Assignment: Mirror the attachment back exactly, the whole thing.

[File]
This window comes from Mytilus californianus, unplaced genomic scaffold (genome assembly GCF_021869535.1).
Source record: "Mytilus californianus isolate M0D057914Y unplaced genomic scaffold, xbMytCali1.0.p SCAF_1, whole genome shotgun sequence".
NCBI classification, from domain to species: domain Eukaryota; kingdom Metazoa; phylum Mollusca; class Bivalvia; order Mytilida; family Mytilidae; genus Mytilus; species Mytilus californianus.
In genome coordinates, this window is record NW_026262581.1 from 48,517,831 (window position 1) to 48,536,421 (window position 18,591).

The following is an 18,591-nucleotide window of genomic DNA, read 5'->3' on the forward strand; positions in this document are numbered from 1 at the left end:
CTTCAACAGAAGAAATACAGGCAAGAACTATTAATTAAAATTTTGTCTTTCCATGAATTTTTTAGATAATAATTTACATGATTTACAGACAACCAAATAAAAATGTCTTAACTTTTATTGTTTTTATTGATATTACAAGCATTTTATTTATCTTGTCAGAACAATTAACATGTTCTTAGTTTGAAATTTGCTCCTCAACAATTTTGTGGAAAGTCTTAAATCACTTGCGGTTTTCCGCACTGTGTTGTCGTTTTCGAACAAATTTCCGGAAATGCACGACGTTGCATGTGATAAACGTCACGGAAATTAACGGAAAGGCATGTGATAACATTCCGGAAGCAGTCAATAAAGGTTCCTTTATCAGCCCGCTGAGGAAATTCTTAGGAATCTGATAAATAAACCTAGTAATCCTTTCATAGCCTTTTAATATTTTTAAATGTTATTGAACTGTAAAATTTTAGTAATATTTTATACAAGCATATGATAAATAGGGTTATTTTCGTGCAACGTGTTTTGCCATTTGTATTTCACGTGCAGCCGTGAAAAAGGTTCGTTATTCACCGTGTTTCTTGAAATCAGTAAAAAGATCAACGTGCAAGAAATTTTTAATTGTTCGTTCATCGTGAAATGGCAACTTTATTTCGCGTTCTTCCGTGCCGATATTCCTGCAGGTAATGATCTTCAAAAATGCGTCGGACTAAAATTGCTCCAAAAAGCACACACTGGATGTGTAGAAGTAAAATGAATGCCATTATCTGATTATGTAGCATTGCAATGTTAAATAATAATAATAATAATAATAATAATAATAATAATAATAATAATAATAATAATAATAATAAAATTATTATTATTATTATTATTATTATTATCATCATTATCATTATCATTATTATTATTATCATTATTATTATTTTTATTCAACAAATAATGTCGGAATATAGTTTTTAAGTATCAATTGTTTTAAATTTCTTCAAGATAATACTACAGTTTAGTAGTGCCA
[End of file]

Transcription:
This window comes from Mytilus californianus, unplaced genomic scaffold (genome assembly GCF_021869535.1).
Source record: "Mytilus californianus isolate M0D057914Y unplaced genomic scaffold, xbMytCali1.0.p SCAF_1, whole genome shotgun sequence".
NCBI classification, from domain to species: domain Eukaryota; kingdom Metazoa; phylum Mollusca; class Bivalvia; order Mytilida; family Mytilidae; genus Mytilus; species Mytilus californianus.
In genome coordinates, this window is record NW_026262581.1 from 48,517,831 (window position 1) to 48,536,421 (window position 18,591).

The following is an 18,591-nucleotide window of genomic DNA, read 5'->3' on the forward strand; positions in this document are numbered from 1 at the left end:
CTTCAACAGAAGAAATACAGGCAAGAACTATTAATTAAAATTTTGTCTTTCCATGAATTTTTTAGATAATAATTTACATGATTTACAGACAACCAAATAAAAATGTCTTAACTTTTATTGTTTTTATTGATATTACAAGCATTTTATTTATCTTGTCAGAACAATTAACATGTTCTTAGTTTGAAATTTGCTCCTCAACAATTTTGTGGAAAGTCTTAAATCACTTGCGGTTTTCCGCACTGTGTTGTCGTTTTCGAACAAATTTCCGGAAATGCACGACGTTGCATGTGATAAACGTCACGGAAATTAACGGAAAGGCATGTGATAACATTCCGGAAGCAGTCAATAAAGGTTCCTTTATCAGCCCGCTGAGGAAATTCTTAGGAATCTGATAAATAAACCTAGTAATCCTTTCATAGCCTTTTAATATTTTTAAATGTTATTGAACTGTAAAATTTTAGTAATATTTTATACAAGCATATGATAAATAGGGTTATTTTCGTGCAACGTGTTTTGCCATTTGTATTTCACGTGCAGCCGTGAAAAAGGTTCGTTATTCACCGTGTTTCTTGAAATCAGTAAAAAGATCAACGTGCAAGAAATTTTTAATTGTTCGTTCATCGTGAAATGGCAACTTTATTTCGCGTTCTTCCGTGCCGATATTCCTGCAGGTAATGATCTTCAAAAATGCGTCGGACTAAAATTGCTCCAAAAAGCACACACTGGATGTGTAGAAGTAAAATGAATGCCATTATCTGATTATGTAGCATTGCAATGTTAAATAATAATAATAATAATAATAATAATAATAATAATAATAATAATAATAATAATAATAATAAAATTATTATTATTATTATTATTATTATTATCATCATTATCATTATCATTATTATTATTATCATTATTATTATTTTTATTCAACAAATAATGTCGGAATATAGTTTTTAAGTATCAATTGTTTTAAATTTCTTCAAGATAATACTACAGTTTAGTAGTGCCA